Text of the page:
Tag Archives: naming characters

#MondayBlogs Writing Tips: Naming Your Characters

22 Aug

Naming characters is really important! It can also be fun…and a little daunting. Choosing them can take hours, and on top of that, publishers might change them anyway. But that doesn’t mean you can’t enjoy the process. In this article, I’ll list a few aspects to consider while naming your characters, and I’ll include websites you can use as tools to find the perfect name.

Have fun!

1. Time & Culture

Is it believable that your character’s parents would name them something within the setting’s restrictions? Of course, there are exceptions, but consider the year. 1880 is going to be VERY different from 2030. Research your setting! If you want, you can actually look up popular names through the years at SSA, [Social Security Association.] Also, BabyNames.com allows you to explore baby names based on origin, ex. Irish names, Persian names, etc. Babynames.com provides thousands of names within cultures, meanings, genders, and more. You can even save your favorite names as you skip around. (Don’t be surprised if people ask you why you’re looking up baby names in public. I’ve been “congratulated” on a number of occasions.)

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2. Last Names and Family Lineage

Remember most parents use iambic pentameter for names. The rhythm should work. On top of that, you can consider naming a character after another character. A son may be named after his father or grandfather. Last Name Meanings provides a list of last names and where they derived from, along with the meaning behind them.

3. Unique and Memorable

Of course everyone knows not to use names already used in very famous novels, but what about within your own book? Avoid repetitive names or sounds. You probably don’t want to name everyone with a “J” name. It’d be hard to follow Jack, John, Jared, and Jill around. Personally, I suggest making a list of characters names in alphabetical order so you can physically see what is represented. Consider start, end, and syllables. The exception generally happens within relationships. Example? If you have brothers, maybe they will have similar names, but don’t overdo it.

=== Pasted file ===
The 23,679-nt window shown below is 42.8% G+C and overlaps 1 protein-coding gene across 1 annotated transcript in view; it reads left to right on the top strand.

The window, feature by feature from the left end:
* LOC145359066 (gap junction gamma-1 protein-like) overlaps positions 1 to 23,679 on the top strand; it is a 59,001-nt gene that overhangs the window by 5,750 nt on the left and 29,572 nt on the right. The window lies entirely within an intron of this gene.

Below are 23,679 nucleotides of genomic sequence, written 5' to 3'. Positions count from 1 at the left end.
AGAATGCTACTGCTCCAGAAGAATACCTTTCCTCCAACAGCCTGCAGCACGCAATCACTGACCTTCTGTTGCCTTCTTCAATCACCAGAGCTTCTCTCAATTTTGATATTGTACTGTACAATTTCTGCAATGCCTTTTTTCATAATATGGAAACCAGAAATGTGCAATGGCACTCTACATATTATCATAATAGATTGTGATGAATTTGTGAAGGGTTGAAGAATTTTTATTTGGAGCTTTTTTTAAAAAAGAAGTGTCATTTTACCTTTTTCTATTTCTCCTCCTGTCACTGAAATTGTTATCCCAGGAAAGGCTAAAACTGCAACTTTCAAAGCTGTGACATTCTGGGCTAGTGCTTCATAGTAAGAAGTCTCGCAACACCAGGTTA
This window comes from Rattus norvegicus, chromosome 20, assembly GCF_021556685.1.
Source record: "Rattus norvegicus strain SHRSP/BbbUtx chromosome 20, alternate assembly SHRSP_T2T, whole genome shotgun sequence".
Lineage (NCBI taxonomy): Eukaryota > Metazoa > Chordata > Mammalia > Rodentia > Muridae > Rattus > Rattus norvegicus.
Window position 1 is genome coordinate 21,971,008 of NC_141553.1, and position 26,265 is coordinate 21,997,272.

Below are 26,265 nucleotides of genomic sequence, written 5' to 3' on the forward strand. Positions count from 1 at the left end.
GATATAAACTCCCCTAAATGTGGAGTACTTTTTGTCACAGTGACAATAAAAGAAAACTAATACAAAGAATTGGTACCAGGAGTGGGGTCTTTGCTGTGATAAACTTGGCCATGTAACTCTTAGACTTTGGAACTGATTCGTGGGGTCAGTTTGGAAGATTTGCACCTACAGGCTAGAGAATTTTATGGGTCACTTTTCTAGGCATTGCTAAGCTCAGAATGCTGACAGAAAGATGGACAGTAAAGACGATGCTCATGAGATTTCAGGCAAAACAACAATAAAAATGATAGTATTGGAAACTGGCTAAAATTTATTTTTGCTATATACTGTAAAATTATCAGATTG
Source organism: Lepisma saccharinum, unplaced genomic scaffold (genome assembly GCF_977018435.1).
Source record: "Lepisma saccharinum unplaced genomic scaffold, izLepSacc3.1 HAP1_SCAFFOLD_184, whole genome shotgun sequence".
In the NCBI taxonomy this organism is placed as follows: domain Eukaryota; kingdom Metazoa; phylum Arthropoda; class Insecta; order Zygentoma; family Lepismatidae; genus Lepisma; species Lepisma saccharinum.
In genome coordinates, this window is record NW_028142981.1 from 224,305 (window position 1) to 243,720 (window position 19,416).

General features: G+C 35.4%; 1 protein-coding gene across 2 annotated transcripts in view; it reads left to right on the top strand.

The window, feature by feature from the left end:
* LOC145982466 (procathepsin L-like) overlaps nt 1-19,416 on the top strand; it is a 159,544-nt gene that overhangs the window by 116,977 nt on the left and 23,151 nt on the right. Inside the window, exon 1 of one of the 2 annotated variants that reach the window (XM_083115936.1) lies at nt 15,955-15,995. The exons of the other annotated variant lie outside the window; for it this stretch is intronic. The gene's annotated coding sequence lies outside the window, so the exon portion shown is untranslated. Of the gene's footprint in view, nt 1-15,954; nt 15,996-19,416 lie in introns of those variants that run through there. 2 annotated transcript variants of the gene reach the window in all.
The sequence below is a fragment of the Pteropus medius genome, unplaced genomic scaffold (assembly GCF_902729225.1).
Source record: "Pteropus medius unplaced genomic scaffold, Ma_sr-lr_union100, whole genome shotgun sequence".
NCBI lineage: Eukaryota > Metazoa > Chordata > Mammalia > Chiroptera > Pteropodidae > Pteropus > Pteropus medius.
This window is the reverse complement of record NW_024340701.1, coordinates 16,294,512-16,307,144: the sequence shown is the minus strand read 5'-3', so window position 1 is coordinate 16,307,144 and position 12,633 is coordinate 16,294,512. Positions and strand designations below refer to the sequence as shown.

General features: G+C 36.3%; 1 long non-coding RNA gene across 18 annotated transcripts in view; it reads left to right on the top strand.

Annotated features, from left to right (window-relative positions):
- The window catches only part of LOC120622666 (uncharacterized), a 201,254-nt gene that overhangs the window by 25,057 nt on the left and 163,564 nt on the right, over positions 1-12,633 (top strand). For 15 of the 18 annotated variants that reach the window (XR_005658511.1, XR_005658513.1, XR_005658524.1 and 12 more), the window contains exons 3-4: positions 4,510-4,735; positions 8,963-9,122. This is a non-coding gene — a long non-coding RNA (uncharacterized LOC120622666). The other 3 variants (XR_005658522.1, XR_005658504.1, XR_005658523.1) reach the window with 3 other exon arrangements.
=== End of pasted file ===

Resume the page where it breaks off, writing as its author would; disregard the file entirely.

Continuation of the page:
4. Mixing Names (Sci-Fi/Fantasy)

Listen, we all know sci-fi/fantasy generally calls for unique names, but tread carefully. Having a character names Zzyklazinsky is going to be WAY too hard for a reader’s eyes. Sometimes, your best bet is taking well-known names and simply mixing them to create something more relatable but unique, ex. Serena + Violet = Serolet. Try NameCombiner.com to see what you can come up with.

5. Look All Around You

There are so many references on the Internet to find names. Other than those websites stated above, get creative. Pick up an old yearbook. You’ll be surprised how many different first and last names (along with rhythms) you can find. However, I suggest not using a person’s exact name, but rather use it as a reference. Maybe a first or a last. When I recently atteneded a high school graduation, I kept the pamphlet with all the names on it. There’s nothing like needing a quick reference – a real one – that isn’t online. Even funnier? A real Noah Welborn was on there. (My male protagonist from The Timely Death Trilogy is named Eric Welborn, but his little brother is named Noah Welborn.) Sometimes, reality fuses with fiction. And, of course, life in general. If you’re at a restaurant and notice your waiter’s name on his nametag, jot it down. Even if you don’t use it now, you might in the future…which brings me to my last point.